“For those who have faced exploitation and discrimination at the hands of physicians, the medical profession, and medical institutions, trust is a tall order and, in many cases, would be naïve,” writes Laura Specker Sullivan in “Trust, Risk, and Race in American Medicine.” Specker Sullivan calls on medical providers to take action, writing that caring and competence are not always enough to earn patient trust. People in advantageous positions must work to gain knowledge of those who are more marginalized, the author writes, particularly in the context of American medicine, where many African American patients have experienced unjust treatment.
In “Trust in American Medicine: A Call to Action for Health Care Professionals,” Dinushika Mohottige and L. Ebony Boulware complement Specker Sullivan’s call by recommending that health professionals commit to five actions: explore and understand patients’ mistrust, work with patients to develop individual and institutional efforts to mend and prevent mistrust, strive to be culturally humble, make empathy part of relationships, and engage in continuous self-education. In “Earning Patient Trust: More Than a Question of Signaling,” Alan Elbaum advises that health providers can work to overcome their implicitly racist perceptions by adopting an “orientation of empathic curiosity in every patient encounter.”
In “Equity Care”, Joseph Geskey takes us into a patient’s home to explain how her health care system, like many in the United States, is acting against the patient’s best interests by placing technology in her home. The Ohio physician notes that, paradoxically, the health system’s attempt to use technology to reduce health disparities may end up creating further inequalities in outcomes for elderly, less technologically facile patients with limited literacy. He finds that focusing on equitable outcomes with a personalized understanding of patients allows patients to creatively incorporate their individual goals in managing their health. Geskey asks, “When will this become the standard of care rather than being viewed as charitable care?”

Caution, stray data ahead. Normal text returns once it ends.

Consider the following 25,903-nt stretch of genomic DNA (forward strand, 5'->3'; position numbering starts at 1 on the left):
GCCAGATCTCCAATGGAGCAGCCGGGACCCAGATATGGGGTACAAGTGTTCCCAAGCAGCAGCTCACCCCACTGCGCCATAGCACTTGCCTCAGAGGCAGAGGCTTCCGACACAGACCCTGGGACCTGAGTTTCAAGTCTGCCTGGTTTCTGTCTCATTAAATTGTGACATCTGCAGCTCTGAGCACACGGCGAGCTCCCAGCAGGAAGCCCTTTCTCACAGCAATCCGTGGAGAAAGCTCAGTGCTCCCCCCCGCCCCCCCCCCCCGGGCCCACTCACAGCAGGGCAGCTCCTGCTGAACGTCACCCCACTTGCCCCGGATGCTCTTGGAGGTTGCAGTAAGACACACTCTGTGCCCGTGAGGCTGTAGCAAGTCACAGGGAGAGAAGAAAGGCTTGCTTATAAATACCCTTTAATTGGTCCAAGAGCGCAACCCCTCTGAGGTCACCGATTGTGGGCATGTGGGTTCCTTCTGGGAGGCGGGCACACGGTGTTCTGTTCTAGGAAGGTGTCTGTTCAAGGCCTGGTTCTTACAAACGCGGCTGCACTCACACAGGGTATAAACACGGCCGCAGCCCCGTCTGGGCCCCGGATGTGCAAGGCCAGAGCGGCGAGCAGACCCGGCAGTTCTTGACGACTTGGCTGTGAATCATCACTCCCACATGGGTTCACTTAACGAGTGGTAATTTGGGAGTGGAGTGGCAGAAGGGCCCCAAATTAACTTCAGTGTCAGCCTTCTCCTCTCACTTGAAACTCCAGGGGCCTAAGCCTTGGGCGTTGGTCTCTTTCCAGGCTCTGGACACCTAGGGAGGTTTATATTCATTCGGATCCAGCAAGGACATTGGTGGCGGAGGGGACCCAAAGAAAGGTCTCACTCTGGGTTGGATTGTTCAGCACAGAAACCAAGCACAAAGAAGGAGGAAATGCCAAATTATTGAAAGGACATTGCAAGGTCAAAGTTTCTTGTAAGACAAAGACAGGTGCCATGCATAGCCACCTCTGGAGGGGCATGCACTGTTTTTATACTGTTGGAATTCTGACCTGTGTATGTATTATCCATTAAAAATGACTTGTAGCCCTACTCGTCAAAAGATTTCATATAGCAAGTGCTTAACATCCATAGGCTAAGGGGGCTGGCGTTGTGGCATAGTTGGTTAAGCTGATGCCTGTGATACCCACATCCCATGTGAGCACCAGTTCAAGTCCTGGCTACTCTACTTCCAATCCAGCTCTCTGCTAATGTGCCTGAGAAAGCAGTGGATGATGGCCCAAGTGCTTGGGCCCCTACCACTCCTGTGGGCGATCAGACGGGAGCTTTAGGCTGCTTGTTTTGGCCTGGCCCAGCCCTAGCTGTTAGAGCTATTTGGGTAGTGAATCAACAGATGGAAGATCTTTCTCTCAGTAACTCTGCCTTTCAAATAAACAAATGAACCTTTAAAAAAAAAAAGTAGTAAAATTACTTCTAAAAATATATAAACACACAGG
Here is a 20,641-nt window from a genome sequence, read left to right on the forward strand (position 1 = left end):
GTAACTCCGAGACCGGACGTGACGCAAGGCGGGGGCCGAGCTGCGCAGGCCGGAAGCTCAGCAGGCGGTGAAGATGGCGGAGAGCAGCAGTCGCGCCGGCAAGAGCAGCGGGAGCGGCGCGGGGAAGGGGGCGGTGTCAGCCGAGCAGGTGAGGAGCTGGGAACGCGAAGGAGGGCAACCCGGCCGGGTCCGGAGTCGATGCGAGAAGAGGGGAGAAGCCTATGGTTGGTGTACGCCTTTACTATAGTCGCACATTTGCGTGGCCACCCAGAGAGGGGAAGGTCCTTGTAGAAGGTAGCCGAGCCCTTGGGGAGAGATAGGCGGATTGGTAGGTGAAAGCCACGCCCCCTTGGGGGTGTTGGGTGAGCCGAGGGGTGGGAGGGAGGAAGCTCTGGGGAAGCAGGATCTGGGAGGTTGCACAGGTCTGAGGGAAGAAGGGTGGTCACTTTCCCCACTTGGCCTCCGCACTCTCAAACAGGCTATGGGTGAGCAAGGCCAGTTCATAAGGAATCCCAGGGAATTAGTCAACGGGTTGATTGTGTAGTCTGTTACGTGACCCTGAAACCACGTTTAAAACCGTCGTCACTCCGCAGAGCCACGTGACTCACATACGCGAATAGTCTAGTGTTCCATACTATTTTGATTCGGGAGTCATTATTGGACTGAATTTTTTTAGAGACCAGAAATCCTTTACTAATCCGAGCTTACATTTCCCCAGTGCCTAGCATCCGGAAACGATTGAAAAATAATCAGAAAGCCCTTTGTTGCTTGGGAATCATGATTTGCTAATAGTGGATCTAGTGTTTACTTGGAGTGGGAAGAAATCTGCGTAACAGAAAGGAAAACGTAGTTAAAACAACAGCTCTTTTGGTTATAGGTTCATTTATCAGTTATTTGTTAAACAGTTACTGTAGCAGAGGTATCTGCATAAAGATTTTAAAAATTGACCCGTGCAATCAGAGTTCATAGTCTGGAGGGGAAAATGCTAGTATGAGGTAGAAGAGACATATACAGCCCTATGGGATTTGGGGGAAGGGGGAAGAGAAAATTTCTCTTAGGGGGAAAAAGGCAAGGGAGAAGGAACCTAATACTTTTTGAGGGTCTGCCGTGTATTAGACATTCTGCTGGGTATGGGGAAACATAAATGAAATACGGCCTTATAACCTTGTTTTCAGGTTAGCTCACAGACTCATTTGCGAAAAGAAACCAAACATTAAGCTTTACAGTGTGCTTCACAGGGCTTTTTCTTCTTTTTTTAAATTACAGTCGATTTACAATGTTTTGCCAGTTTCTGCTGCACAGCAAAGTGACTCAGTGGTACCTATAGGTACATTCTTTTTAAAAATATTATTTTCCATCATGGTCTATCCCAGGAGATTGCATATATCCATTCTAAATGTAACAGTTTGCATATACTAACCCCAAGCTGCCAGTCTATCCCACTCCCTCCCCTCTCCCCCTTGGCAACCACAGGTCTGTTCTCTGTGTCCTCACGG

In “Medically Assisted Dying and Suicide: How Are They Different, and How Are They Similar?,” Phoebe Friesen goes beyond the semantics to argue thatthere is no clear justification for emphasizing either the differences or similarities between suicide and medically assisted dying and that more harm may be done in attempts to distance the two acts.
Also in this issue, Benjamin S. Wilfond writes of the ethical considerations involved in adding information to drug labeling in “Pediatric Drug Labeling and Imperfect Information.” In “Hans Jonas and the Ethics of Human Subjects Research,” Douglas S. Diekema marks 50 years of bioethics by discussing the continued relevance of a landmark 1969 article. And Robert Sparrow and Joshua Hatherley write in “High Hopes for ‘Deep Medicine’? AI, Economics, and the Future of Care” that if we want to ensure that “AI increases, rather than erodes, the opportunities for care in medicine, we will need to think more deeply, not just about AI but also about the business of medicine and the institutional and economic contexts in which it is practiced today.”